I wanna hold 'em like they do in Texas, please
In previous posts my colleagues dug into why we built the Python SDK, workers and workflows, but what does that look like in practice? Maybe you’re the type of person who has read the articles, perused the Developer’s Guide, taken a look at the Python SDK sample apps, and thought, “This is too much!”
My role as a developer advocate is to explore the SDK a bit more and see how to bring it to life in different ways and this post is meant to be a peek into my own Temporal learning journey.
Personally, I am the type of person who prefers to DO the thing rather than read about or hear about the thing. So, while documentation and videos are vital to my learning experience, the “aha” moment doesn’t all click into place until I actually get my hands dirty.
Further, I’m the type of person who loves games and puzzles and riddles and such and I tend to turn any task into some sort of adventure.
So while there are many different examples of Temporal that are interesting to others, like a background checker, that is absolutely not my cup of tea.
I’d rather build a game.
While I knew I wanted to build a game, I wasn’t sure which one to do, but after looking closely at poker, I appreciated that the betting and money transfer would best highlight Temporal’s consistent, secure executions while taking turns highlights signals and queries.
So I built a poker application.
To enable a true user experience from having something existing and adding in Temporal afterwards, I built a simple application without any Temporal framework whatsoever.
Keep It Simple
Let’s imagine that you’re learning a new technology like Temporal, I am not going to take that new technology - AND add a database I’ve never worked with AND deploy on a platform I’ve never touched AND build an elaborate application; I want to keep the new technology as streamlined as possible, using supplemental technologies that I’m very comfortable with so that when errors pop up, I’ll know immediately if it’s related to the new technology or an old familiar pain point.
If the new technology is like a bicycle wheel, I want to explore it spoke to spoke rather than replacing the whole wheel or bike, so I can get really familiar with how things work before I take it on the road.
Temporal as a platform is robust and has a ton of powerful features, as such, it’s not a plug-and-play as you may see with some other SDKs - you can’t just import the library and go. Following our previous posts, we know that we need to:
- Import Temporal and asyncio packages
- Connect to the Temporal Server
- Enable a worker
- Create a workflow
- Create an activity
There are many paths to bring this together, but following our recommendations may help you with some stumbling blocks. The next version of this poker application will have many more workflows, child workflows, possibly another activity, and play with signals and queries, but for v1.0, I added one simple workflow and one activity.
What does that look like in a poker game?
Let’s start with a simple workflow:
@workflow.defn class PokerWorkflow: @workflow.run async def run(self) -> None: return await workflow.execute_activity( poker_game, start_to_close_timeout=timedelta(seconds=10), )
Given this is an experiment in learning Temporal and not necessarily in implementation, I used an activity to run the main part of the application:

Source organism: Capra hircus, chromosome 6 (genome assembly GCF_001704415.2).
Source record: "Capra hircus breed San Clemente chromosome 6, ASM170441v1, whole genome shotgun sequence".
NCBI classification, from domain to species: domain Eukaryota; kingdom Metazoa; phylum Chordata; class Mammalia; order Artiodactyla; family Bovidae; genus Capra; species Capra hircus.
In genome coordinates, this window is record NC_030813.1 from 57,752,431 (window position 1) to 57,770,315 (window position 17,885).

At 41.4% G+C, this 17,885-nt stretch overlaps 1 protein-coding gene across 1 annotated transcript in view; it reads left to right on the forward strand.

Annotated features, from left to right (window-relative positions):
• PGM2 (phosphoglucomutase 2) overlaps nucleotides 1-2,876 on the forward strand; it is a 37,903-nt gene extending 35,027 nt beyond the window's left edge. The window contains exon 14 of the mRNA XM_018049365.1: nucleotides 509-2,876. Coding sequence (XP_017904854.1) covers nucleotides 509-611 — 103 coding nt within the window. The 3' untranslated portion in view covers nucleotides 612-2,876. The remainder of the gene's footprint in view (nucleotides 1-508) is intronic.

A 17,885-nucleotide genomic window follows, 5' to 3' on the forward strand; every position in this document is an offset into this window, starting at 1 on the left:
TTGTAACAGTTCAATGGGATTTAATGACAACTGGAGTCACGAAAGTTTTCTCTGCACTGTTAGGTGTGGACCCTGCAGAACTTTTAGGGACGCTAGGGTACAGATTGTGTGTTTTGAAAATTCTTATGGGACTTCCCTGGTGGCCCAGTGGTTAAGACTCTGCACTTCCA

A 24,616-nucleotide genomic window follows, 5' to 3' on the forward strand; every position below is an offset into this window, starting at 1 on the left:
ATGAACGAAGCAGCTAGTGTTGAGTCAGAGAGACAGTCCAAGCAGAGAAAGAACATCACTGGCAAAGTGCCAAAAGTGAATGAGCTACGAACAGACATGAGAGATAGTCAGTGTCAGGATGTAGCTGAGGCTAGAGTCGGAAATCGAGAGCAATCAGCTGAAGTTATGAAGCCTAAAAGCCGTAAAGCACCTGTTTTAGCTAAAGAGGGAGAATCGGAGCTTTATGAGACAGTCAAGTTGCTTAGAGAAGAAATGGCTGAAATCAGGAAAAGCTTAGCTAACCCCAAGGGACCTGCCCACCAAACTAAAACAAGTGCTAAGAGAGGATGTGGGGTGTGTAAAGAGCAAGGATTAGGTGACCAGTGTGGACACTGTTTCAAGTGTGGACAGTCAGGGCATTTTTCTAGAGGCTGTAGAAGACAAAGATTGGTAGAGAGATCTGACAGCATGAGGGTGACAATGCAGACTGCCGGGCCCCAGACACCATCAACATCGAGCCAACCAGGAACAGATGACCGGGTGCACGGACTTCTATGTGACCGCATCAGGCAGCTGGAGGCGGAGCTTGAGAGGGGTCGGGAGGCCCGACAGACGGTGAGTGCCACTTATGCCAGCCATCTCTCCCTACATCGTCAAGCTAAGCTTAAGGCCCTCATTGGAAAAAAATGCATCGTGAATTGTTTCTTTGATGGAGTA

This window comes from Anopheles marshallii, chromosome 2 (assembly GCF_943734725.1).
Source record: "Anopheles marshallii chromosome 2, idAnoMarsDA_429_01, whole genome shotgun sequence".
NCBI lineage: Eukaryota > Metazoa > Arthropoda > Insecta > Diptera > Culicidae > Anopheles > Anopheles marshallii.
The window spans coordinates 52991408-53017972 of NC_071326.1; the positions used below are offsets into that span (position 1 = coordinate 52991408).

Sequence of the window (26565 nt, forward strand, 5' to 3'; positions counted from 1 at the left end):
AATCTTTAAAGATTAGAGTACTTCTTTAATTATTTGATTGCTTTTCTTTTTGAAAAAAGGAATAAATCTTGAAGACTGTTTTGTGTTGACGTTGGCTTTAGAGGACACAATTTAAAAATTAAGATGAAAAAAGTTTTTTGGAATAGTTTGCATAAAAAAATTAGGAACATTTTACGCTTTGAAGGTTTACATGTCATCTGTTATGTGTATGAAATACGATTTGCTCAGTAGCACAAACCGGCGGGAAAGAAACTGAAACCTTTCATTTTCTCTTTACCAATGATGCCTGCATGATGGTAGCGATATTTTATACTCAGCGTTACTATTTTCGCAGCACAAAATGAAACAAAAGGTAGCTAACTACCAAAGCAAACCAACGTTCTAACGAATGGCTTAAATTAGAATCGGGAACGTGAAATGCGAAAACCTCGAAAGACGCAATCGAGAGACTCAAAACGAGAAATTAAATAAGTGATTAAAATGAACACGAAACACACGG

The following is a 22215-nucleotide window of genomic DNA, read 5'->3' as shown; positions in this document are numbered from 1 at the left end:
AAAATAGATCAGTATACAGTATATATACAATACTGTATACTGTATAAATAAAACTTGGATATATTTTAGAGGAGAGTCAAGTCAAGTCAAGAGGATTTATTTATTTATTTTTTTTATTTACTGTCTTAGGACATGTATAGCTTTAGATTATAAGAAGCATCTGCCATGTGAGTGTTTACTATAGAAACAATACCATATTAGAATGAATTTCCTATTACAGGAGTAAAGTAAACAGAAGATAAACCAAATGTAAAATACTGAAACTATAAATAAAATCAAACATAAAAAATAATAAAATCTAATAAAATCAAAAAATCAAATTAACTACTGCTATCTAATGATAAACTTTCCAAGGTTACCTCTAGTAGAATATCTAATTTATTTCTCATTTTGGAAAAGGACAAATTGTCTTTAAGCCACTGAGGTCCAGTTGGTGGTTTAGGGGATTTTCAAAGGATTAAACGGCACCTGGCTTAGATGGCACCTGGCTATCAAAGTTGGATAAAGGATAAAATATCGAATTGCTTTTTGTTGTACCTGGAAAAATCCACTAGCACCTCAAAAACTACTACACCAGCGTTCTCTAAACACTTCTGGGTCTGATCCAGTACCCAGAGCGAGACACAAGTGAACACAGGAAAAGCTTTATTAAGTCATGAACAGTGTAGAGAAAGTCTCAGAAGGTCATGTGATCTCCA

@activity.defn async def poker_game() -> None:
Please note that this is NOT a great use of Temporal - ideally this section would go only around the shuffle bit of the app because this is where the random library is used. I'll shift it in the next version of the application.
Charmed by PyCharm
In my heart of hearts, I am a Vim person (sorry, not sorry, Emacs) and when I started on this project, I wrote the entire application in Python in Vim.
But once I started implementing the Temporal aspects of connecting to the server, enabling a worker, creating a workflow and such, I couldn’t tell if the error messages were from Python or Temporal or the network and an IDE cuts down on a lot of the noise.
Because I was working in the Python programming language, I turned to one of the more commonly used IDEs, PyCharm which allows you to add the Temporal modules with a few easy steps.
Use the Python Packages tool to add the temporalio package to your current project via View | Tool Windows | Python Packages. Click the Install button in the upper right hand corner of the window - the latest version is installed by default.
PyCharm will confirm when it’s installed via a small pop up window in the lower right hand corner of the screen.
Ask The Question
Ask for help and yes, we have Slack, but we’d like your questions to be retained for future use, so please please please use our forum and remember to ask a troubleshooting question by stating what you’re trying to do, the specific steps to do it, the expected result, and the actual result.
Or, like me, just ask the question.
I hope this helps you get started with the Temporal Python SDK but if not, I’ll see you on the forum and if you’re keen to look at version 1.0 of my own poker application, feel free. For me, the next steps in learning Temporal are to dive into child workflows, signals, and queries to the poker application.
And share the next few tips and tricks I discover along the way with you.
In the meantime, what are your favorite tips and tricks as you’re getting started with Temporal? Or the Python SDK specifically? Did you program your application first and then apply Temporal or write your new application within a Temporal format from the start?
Inquiring minds want to know.
And be sure to check out the fourth blog post in this celebration of the Python SDK, Temporal Python 1.0.0 – A Durable, Distributed Asyncio Event Loop!